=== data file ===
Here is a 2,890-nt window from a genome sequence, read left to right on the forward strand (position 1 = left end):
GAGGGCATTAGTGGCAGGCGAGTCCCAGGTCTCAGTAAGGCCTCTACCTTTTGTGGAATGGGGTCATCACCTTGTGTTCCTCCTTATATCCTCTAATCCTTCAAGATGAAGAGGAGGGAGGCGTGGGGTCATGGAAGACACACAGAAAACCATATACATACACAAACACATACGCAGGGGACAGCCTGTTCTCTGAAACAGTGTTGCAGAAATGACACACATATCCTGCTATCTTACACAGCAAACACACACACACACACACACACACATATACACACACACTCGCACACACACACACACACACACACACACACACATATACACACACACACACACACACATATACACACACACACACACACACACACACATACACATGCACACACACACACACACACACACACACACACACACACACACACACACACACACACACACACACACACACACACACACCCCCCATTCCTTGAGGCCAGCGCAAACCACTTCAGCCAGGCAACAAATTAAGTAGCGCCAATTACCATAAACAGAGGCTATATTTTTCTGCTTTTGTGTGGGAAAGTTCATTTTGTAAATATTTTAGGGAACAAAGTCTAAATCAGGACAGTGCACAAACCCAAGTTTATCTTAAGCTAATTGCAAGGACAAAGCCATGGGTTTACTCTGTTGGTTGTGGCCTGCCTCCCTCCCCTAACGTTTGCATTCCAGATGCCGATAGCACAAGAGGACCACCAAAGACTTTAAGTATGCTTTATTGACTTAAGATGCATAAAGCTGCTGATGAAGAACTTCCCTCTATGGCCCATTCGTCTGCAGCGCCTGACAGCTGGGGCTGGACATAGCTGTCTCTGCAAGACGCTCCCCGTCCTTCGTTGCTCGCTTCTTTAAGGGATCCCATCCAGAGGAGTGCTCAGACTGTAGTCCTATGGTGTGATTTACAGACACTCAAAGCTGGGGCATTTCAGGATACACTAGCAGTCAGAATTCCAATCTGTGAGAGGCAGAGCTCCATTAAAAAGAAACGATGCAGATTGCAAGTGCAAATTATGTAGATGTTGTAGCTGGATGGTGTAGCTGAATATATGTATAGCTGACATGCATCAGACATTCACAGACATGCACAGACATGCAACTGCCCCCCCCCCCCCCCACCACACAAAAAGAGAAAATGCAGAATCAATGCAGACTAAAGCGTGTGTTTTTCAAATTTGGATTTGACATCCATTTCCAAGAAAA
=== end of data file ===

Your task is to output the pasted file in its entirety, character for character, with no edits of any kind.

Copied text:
Here is a 2,890-nt window from a genome sequence, read left to right on the forward strand (position 1 = left end):
GAGGGCATTAGTGGCAGGCGAGTCCCAGGTCTCAGTAAGGCCTCTACCTTTTGTGGAATGGGGTCATCACCTTGTGTTCCTCCTTATATCCTCTAATCCTTCAAGATGAAGAGGAGGGAGGCGTGGGGTCATGGAAGACACACAGAAAACCATATACATACACAAACACATACGCAGGGGACAGCCTGTTCTCTGAAACAGTGTTGCAGAAATGACACACATATCCTGCTATCTTACACAGCAAACACACACACACACACACACACACATATACACACACACTCGCACACACACACACACACACACACACACACACATATACACACACACACACACACACATATACACACACACACACACACACACACACATACACATGCACACACACACACACACACACACACACACACACACACACACACACACACACACACACACACACACACACACACACACCCCCCATTCCTTGAGGCCAGCGCAAACCACTTCAGCCAGGCAACAAATTAAGTAGCGCCAATTACCATAAACAGAGGCTATATTTTTCTGCTTTTGTGTGGGAAAGTTCATTTTGTAAATATTTTAGGGAACAAAGTCTAAATCAGGACAGTGCACAAACCCAAGTTTATCTTAAGCTAATTGCAAGGACAAAGCCATGGGTTTACTCTGTTGGTTGTGGCCTGCCTCCCTCCCCTAACGTTTGCATTCCAGATGCCGATAGCACAAGAGGACCACCAAAGACTTTAAGTATGCTTTATTGACTTAAGATGCATAAAGCTGCTGATGAAGAACTTCCCTCTATGGCCCATTCGTCTGCAGCGCCTGACAGCTGGGGCTGGACATAGCTGTCTCTGCAAGACGCTCCCCGTCCTTCGTTGCTCGCTTCTTTAAGGGATCCCATCCAGAGGAGTGCTCAGACTGTAGTCCTATGGTGTGATTTACAGACACTCAAAGCTGGGGCATTTCAGGATACACTAGCAGTCAGAATTCCAATCTGTGAGAGGCAGAGCTCCATTAAAAAGAAACGATGCAGATTGCAAGTGCAAATTATGTAGATGTTGTAGCTGGATGGTGTAGCTGAATATATGTATAGCTGACATGCATCAGACATTCACAGACATGCACAGACATGCAACTGCCCCCCCCCCCCCCCACCACACAAAAAGAGAAAATGCAGAATCAATGCAGACTAAAGCGTGTGTTTTTCAAATTTGGATTTGACATCCATTTCCAAGAAAA